First published in 1990 as the second part of volume 50 of Heidegger’s Complete Works, Introduction to Philosophy presents Heidegger’s final lecture course given at the University of Freiburg in 1944 before he was drafted into the German army. While the lecture is incomplete, Heidegger provides a clear and provocative discussion of the relation between philosophy and poetry by analyzing Nietzsche’s poetry. Here, Heidegger explores themes such as the home and homelessness, the age of technology, globalization, postmodernity, the philosophy of poetry and language, aesthetics, and the role of philosophy in society. Translated into English for the first time, this text will be of particular interest to those who study Heidegger’s politics and political philosophy.
About the Author
Phillip Jacques Braunstein teaches in the philosophy department at Loyola Marymount University.
Table of Contents
Introduction to Philosophy as a Guide to Genuine Thinking through the Thinker Nietzsche and the Poet Hölderlin
1. The Impossibility of an Intro-duction to Philosophy
2. The Need for a Guide to Become at Home in Genuine Thinking
3. The Manifold Ways for a Guide to Genuine Thinking. The Question: "What Now Is?"
4. The Consideration of Thinking in its Relation to Poetizing as One of the Ways for a Guide to Genuine Thinking. Nietzsche and Hölderlin
5. The Confrontation with Thinking that Encounters us Historically: Nietzsche's Main and Fundamental Thought
Review (First Draft)
The Fundamental Experience and Fundamental Attunement of Nietzsche's Thinking
6. The Godlessness and Worldlessness of the Modern Human as Nietzsche's Fundamental Experience
a) The "Creation" of the Gods by Humans
b) The Scope of the Thought of the Human as the "Creating One," the "Creative" in the Human
c) The "Metaphysical" Ground of the Thought of the Creative Human: The Modern Determination of the Essence of the Human
d) Thought in a Greek Way
e) The Worldlessness of the Modern Human
7. The Homelessness of the Modern Human as Nietzsche's Fundamental Attunement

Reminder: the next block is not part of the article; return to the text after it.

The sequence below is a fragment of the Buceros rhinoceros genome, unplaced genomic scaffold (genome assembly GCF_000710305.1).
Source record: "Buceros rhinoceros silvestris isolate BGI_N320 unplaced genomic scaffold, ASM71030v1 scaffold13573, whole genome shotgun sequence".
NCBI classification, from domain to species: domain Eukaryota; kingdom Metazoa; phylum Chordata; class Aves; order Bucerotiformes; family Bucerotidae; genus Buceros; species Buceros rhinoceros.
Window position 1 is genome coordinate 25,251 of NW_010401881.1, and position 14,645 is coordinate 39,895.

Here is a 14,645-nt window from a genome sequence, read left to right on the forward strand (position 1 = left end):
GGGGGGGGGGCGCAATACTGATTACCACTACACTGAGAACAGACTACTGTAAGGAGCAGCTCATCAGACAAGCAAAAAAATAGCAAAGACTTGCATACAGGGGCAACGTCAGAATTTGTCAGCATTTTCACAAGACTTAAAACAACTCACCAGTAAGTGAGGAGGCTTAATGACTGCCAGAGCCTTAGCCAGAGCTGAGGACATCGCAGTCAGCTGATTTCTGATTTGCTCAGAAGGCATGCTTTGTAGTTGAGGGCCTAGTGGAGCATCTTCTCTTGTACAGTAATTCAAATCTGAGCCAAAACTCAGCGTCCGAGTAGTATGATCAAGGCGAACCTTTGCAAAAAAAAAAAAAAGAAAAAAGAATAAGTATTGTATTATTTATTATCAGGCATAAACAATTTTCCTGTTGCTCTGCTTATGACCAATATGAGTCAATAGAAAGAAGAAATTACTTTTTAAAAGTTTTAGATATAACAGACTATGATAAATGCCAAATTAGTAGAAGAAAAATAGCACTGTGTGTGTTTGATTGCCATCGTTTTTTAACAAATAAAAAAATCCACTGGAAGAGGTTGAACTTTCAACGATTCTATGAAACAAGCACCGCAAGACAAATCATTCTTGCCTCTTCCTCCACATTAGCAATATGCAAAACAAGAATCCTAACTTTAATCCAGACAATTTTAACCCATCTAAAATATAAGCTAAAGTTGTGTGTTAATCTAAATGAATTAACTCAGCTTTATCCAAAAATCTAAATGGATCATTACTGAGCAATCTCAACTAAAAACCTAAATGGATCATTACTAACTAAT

a) The Loss of the Previous Home in the Anticipating and Searching for the New Home
b) Rationality that Merely Calculates and the Forgetting of the Western Historical Determination
The Creation of the New Home Out of the Will to Power
8. The Homeless Ones as the Conquerors and Discoverers of the New Home
9. Nietzsche's Main Thought: The Will to Power as Essenz (Essence) of Beings and as the
What People are Saying About This
Heidegger’s Introduction to PhilosophyThinking and Poetizing sheds important light on his thinking in 1944, when the lectures of which it is composed were given. By way of discussing Nietzsche’s poems in terms of the distinction between thinking and poetizing, it clarifies both what that distinction is and how it works in Heidegger’s thought. Wisely chosen appendices and supplements give further clarification. The translation, by Phillip Jacques Braunstein, is superlative. Braunstein has deep knowledge of Heidegger and of German, and his instincts are unerring. He manages well the inevitable trade-offs between English readability and faithfulness to the German. This will be recognized as one of the best translations of Heidegger into English ever produced. The combination of illuminating texts by Heidegger and the brilliant translation by Braunstein recommend the book for adoption in advanced undergraduate courses.